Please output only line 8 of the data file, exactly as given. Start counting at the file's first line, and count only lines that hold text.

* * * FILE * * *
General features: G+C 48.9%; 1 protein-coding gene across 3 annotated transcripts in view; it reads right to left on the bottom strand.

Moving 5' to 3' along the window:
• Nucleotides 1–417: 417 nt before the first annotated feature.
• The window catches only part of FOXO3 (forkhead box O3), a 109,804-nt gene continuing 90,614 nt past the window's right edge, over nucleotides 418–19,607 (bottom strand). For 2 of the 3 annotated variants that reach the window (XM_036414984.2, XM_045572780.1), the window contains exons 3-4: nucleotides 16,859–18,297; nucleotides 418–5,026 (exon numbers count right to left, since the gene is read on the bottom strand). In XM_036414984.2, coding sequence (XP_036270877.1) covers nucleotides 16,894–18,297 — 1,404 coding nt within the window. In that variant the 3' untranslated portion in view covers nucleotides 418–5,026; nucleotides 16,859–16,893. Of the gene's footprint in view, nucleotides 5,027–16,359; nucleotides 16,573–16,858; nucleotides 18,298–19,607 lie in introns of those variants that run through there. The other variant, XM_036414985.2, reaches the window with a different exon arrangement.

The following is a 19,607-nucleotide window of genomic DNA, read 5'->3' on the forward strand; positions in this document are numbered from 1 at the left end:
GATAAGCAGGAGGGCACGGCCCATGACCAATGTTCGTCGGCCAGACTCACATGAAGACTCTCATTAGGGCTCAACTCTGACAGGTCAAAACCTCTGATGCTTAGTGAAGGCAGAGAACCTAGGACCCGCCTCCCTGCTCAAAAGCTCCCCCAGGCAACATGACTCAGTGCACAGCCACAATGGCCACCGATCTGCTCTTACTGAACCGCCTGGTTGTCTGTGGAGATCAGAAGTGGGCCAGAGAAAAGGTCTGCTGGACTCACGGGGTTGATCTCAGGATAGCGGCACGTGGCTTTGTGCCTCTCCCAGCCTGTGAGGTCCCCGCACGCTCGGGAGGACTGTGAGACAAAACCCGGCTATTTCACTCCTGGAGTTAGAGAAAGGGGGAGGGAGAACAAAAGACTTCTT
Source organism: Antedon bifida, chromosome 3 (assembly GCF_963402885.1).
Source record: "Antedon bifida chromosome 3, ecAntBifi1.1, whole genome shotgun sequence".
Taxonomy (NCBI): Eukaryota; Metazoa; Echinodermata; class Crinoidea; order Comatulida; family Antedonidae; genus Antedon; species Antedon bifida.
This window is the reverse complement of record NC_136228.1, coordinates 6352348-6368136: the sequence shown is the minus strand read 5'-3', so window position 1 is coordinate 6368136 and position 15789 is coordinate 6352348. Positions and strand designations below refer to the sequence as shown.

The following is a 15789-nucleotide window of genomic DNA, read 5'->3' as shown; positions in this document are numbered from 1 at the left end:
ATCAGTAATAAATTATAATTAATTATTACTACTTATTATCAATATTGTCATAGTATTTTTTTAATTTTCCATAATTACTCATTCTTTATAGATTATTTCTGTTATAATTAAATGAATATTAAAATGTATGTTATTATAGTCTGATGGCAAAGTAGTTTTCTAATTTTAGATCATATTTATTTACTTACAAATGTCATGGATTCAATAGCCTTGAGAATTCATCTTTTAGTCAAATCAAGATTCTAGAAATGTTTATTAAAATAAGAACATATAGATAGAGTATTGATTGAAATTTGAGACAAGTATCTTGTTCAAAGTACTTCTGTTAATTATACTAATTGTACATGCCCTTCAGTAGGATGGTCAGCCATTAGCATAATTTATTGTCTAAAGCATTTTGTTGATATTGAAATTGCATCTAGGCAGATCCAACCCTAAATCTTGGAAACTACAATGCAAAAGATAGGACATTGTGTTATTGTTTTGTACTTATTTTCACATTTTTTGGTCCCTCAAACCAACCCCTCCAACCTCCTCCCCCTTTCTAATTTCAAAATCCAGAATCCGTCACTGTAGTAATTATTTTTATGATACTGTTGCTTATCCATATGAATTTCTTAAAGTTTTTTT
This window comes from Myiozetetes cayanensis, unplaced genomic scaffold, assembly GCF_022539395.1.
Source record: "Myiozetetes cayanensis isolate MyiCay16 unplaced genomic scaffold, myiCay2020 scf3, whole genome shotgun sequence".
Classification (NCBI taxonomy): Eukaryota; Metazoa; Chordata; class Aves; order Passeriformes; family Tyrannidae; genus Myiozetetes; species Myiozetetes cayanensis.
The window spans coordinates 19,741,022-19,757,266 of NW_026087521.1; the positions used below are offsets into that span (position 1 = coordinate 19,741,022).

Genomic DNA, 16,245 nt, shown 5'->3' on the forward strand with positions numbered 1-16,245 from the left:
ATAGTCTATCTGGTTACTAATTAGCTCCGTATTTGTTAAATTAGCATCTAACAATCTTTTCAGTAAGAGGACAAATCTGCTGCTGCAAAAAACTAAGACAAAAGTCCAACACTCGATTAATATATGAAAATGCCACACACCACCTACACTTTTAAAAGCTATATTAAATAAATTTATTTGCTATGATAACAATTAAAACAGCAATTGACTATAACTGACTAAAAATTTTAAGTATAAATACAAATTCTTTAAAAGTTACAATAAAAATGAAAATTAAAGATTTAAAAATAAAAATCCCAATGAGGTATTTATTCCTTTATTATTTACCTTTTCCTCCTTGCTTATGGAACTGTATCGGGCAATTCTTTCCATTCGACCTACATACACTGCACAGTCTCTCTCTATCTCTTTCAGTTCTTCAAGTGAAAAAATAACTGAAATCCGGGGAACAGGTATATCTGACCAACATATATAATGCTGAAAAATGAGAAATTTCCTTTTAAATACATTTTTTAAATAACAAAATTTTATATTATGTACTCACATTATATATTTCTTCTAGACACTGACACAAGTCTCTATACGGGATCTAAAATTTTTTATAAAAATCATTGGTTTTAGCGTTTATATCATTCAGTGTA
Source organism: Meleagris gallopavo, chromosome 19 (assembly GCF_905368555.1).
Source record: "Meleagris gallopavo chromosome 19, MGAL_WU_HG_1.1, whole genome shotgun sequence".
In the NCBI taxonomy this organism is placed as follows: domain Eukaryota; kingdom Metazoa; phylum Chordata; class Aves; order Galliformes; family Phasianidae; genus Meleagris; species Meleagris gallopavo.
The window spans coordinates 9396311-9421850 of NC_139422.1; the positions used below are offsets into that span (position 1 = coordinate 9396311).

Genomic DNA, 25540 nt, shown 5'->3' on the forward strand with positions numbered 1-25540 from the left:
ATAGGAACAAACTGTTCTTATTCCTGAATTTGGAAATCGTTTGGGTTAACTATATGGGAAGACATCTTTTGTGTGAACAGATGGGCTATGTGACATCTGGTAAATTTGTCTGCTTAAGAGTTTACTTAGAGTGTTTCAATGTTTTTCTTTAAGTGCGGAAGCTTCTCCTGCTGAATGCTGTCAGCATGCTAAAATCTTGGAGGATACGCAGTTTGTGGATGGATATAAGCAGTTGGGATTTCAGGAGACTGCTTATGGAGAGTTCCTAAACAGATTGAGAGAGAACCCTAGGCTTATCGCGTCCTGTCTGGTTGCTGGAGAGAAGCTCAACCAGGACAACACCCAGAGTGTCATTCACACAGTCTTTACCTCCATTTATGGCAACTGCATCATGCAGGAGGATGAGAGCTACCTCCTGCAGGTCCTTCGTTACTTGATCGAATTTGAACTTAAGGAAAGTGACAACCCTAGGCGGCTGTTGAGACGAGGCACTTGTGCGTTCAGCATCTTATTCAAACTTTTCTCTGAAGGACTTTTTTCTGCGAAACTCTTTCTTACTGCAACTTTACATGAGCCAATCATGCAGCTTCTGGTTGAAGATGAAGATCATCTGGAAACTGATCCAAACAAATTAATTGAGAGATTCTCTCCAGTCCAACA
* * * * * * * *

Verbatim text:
Source record: "Antedon bifida chromosome 3, ecAntBifi1.1, whole genome shotgun sequence".